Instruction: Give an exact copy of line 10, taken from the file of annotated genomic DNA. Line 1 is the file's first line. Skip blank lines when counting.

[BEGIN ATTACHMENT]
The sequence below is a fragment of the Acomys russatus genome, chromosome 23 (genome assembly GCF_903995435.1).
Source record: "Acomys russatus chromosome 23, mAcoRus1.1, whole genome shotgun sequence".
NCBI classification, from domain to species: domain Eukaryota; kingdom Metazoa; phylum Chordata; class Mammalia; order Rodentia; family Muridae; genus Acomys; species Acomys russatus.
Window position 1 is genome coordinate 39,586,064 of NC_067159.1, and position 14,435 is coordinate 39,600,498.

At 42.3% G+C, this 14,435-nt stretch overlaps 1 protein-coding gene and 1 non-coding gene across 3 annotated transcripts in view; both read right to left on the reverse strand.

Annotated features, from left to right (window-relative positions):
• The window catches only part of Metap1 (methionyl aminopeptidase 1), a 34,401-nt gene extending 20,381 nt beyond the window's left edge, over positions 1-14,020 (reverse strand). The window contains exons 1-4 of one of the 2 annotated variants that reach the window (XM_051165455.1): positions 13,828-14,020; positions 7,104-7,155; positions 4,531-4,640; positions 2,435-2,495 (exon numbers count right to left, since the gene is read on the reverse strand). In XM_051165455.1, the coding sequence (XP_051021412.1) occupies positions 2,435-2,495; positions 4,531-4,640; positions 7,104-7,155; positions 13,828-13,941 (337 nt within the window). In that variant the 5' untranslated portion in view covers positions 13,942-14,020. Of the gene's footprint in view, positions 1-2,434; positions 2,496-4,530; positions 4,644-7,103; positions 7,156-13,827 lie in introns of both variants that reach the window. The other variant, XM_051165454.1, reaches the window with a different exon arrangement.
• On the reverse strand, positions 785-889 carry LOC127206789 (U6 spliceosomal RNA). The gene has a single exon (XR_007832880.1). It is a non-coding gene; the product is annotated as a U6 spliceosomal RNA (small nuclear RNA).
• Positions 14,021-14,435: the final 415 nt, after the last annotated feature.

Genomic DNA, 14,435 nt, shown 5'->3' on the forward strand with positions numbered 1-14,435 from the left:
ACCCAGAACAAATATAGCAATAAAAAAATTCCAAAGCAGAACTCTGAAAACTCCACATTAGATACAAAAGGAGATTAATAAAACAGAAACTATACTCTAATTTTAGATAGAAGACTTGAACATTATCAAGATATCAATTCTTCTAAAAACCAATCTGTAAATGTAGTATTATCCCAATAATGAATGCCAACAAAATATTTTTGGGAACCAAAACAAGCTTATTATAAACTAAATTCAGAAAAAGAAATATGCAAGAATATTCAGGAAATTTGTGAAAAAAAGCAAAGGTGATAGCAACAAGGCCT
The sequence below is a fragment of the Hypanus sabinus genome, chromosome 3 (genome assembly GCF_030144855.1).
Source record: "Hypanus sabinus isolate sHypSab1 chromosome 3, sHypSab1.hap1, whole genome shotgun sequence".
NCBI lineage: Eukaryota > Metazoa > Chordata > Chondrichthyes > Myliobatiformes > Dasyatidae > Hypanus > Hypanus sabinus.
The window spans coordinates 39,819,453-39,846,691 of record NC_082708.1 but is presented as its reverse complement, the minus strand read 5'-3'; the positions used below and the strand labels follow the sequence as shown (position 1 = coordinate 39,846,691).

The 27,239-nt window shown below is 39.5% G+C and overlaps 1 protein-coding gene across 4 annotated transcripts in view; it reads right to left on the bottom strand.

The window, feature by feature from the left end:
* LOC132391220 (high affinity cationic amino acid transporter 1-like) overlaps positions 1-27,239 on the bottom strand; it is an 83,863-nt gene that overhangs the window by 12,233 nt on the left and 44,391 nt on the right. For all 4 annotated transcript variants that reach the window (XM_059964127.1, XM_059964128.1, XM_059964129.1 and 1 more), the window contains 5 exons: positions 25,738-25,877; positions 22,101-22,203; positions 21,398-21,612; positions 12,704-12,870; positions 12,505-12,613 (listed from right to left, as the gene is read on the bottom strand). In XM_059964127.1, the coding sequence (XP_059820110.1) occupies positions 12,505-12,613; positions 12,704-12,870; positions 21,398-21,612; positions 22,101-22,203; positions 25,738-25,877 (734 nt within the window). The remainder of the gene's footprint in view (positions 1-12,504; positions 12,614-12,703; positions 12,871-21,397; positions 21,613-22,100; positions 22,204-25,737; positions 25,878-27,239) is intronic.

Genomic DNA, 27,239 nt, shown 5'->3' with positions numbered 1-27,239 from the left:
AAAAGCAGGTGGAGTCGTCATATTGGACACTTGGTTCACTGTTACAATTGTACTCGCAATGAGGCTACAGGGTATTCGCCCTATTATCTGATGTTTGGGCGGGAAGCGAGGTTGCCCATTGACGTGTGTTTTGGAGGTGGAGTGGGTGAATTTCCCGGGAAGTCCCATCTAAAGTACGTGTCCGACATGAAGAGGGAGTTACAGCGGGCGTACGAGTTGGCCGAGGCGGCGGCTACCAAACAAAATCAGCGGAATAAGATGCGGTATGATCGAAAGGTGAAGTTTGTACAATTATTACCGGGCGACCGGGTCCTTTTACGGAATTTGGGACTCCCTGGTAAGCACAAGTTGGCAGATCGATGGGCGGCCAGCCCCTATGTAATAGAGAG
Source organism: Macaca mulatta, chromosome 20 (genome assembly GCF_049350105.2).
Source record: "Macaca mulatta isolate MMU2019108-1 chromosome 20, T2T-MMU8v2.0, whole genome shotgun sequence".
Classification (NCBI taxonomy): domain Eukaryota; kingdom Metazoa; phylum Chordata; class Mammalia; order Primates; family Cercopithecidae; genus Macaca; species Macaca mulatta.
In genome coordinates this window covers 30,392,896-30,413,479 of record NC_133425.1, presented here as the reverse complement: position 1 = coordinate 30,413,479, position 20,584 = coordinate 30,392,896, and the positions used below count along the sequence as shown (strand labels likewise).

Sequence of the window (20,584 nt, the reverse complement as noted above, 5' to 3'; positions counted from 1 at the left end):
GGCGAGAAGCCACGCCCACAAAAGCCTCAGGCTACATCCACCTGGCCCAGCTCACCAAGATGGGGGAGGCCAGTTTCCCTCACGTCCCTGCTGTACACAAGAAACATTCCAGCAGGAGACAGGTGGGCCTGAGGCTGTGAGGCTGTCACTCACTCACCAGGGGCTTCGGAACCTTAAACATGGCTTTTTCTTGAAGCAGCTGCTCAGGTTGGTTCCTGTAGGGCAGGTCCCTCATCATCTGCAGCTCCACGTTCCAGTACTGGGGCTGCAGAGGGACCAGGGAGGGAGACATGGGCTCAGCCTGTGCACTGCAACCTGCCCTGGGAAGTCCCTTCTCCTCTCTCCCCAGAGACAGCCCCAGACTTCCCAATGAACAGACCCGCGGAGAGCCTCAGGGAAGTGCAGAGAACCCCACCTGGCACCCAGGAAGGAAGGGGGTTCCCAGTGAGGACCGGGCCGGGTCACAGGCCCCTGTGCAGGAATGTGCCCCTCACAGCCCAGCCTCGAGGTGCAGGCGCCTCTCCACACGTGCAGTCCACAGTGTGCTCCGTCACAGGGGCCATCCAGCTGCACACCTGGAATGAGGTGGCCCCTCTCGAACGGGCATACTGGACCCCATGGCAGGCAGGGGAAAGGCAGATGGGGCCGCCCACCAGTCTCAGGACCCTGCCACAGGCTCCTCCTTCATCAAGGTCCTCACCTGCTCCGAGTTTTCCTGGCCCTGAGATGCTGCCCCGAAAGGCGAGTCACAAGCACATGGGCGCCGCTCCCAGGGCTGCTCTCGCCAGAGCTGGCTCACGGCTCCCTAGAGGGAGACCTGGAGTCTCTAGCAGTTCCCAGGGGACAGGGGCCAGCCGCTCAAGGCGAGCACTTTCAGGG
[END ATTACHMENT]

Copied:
Genomic DNA, 14,435 nt, shown 5'->3' on the forward strand with positions numbered 1-14,435 from the left: